When it comes to deciding child custody in Ohio, you have many options on how to handle it. Commonly, couples will decide one parent will take the responsibilities of keeping the children the majority of the time with the other parent only getting visitation rights. However, this is not the standard anymore. Courts like to see both parents take an active role in their children's lives, which means co-parenting is becoming more common.
If you have to move out of state and are a non-custodial parent, then you may have concerns about seeing your children. The state of Ohio has no set rules on relocation and visitation because each case is unique and treated that way. The court will generally not get involved unless you and the other parent cannot agree to the move and the terms of visitation, according to the Supreme Court of Ohio.
As a grandparent, you probably wish to have a relationship with your grandchildren. In most cases in Ohio, you are encouraged to do so by the children’s parents. Sometimes, though, there are situations where the parents do not want you in the children’s lives. This is where grandparents’ rights come in. These, according to the American Grandparents Association, are the rights to visitation you have with your grandchildren.
When families separate in an Ohio divorce, children are often left to the mercy of their parents and the court to determine where they should reside. Although emotional and financial support from both parents is ideal, primary custody may be awarded to one parent. This means that the child will legally reside with the custodial parent, but has visitation with the non-custodial parent. In some cases, couples share custody, and the child spends equal amounts of time with both parents. Whatever the case may be, a parenting plan is established distinguishing where the child goes and when. At Hartley Law Office, LLC, we understand that this process can be emotional, but a parenting plan must be created with the child’s best interests in mind.
If you are the father of a child born out of wedlock in Ohio, establishing paternity is the only way to legally define your relationship with your son or daughter and is one of the most important steps for ensuring that you have parenting rights. Acknowledging that you are the child’s father opens the door to pursuing visitation, custody or other rights as a parent.
Parents who choose to file for divorce may become caught up in the decisions that need to be made when creating a divorce settlement. Property division, child support and alimony are all major components of the final decree. The most important factor to determine, however, is the parenting plan. This plan determines which parent the child spends time with and when. Rather than create a visitation plan based off of the parents’ schedules, it is important to keep the child’s best interests in mind.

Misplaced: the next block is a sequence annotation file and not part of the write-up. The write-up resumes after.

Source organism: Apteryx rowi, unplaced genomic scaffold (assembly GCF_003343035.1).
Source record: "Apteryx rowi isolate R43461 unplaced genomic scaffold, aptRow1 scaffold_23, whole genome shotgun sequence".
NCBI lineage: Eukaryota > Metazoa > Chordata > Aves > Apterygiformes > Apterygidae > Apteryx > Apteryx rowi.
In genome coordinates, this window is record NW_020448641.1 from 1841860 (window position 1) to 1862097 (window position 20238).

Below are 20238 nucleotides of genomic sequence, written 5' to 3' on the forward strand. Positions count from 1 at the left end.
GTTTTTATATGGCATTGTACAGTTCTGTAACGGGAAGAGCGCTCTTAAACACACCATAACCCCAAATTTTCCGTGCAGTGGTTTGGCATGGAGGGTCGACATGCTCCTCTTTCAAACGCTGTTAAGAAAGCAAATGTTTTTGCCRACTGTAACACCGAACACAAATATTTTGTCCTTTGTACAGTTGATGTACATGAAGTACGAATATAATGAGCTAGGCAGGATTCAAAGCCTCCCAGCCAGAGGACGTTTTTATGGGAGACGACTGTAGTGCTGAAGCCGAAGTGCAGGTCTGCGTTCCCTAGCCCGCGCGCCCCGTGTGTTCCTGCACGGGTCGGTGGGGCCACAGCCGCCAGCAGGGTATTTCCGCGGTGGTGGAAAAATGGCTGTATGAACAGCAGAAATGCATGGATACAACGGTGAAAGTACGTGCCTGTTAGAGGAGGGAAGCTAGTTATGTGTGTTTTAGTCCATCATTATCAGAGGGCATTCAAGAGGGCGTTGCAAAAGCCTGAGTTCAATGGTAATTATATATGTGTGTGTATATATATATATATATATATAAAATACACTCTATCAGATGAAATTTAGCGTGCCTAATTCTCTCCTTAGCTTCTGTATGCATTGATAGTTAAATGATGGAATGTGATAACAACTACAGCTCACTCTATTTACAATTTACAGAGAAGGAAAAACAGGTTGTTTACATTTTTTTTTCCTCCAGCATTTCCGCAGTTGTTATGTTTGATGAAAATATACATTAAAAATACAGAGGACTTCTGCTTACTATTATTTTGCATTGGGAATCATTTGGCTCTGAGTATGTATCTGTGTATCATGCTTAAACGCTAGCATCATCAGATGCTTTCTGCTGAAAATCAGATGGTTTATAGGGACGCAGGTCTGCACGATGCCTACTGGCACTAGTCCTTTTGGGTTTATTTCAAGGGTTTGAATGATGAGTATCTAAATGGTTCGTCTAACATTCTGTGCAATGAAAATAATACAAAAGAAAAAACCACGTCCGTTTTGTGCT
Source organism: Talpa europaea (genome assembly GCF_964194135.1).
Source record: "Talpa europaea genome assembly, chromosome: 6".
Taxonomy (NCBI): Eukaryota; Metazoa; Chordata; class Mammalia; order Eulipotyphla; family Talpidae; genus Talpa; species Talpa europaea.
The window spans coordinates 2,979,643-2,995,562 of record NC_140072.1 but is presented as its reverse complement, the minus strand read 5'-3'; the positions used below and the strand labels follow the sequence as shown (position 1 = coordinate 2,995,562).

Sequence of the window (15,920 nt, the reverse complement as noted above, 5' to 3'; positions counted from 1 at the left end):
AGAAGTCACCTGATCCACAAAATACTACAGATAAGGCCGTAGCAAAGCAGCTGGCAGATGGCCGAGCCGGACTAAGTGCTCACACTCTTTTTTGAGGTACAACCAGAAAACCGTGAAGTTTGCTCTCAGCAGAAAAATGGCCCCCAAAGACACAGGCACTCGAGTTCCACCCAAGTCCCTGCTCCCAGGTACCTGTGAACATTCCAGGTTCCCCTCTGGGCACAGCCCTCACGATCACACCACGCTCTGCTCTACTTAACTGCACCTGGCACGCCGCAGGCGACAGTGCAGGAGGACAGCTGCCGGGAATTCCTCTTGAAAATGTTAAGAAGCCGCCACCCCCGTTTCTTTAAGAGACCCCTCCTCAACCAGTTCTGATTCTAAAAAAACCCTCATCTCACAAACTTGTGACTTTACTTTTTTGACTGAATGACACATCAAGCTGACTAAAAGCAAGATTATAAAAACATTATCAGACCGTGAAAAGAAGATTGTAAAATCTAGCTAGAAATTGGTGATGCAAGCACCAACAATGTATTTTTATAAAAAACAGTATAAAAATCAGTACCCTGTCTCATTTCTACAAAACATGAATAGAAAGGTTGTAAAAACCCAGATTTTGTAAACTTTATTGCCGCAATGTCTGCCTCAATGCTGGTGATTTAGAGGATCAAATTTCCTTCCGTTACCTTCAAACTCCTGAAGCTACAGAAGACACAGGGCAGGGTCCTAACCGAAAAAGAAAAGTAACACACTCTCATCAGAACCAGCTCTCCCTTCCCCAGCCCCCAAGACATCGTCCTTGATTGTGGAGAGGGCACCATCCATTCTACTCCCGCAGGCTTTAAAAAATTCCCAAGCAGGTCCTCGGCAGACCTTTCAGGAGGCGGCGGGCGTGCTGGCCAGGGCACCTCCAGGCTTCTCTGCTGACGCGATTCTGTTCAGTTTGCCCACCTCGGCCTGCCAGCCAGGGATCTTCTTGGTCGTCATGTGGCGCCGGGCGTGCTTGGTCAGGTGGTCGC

In Ohio, when a child is born to a married couple consisting of a man and a woman, paternity is generally unquestioned. However, if you were not married to the mother of your child at the time of birth, you are not the legal father. You have no parental rights and cannot enjoy a positive relationship with your child.
You may think that all the negotiating and arrangements are complete once the judge declares you legally divorced, but visitation schedules may require you and your ex-spouse to periodically alter agreements as both of your circumstances change. This is a natural part of co-parenting, but one that is often aided with the help of a mediating attorney. The Ohio State Bar details everything you should know when you need to change your parenting plan.
When a couple decides to divorce, all sorts of legal matters may arise, from dividing marital property to spousal support. However, issues related to child custody and visitation are often especially challenging. In Dayton, and across the state of Ohio, the decisions made by courts can have a significant impact on parents and their children as well. As a result, parents who are dealing with legal matters related to visitation should make sure that they thoroughly prepare for court and understand key elements to these cases, such as the best interests of a child.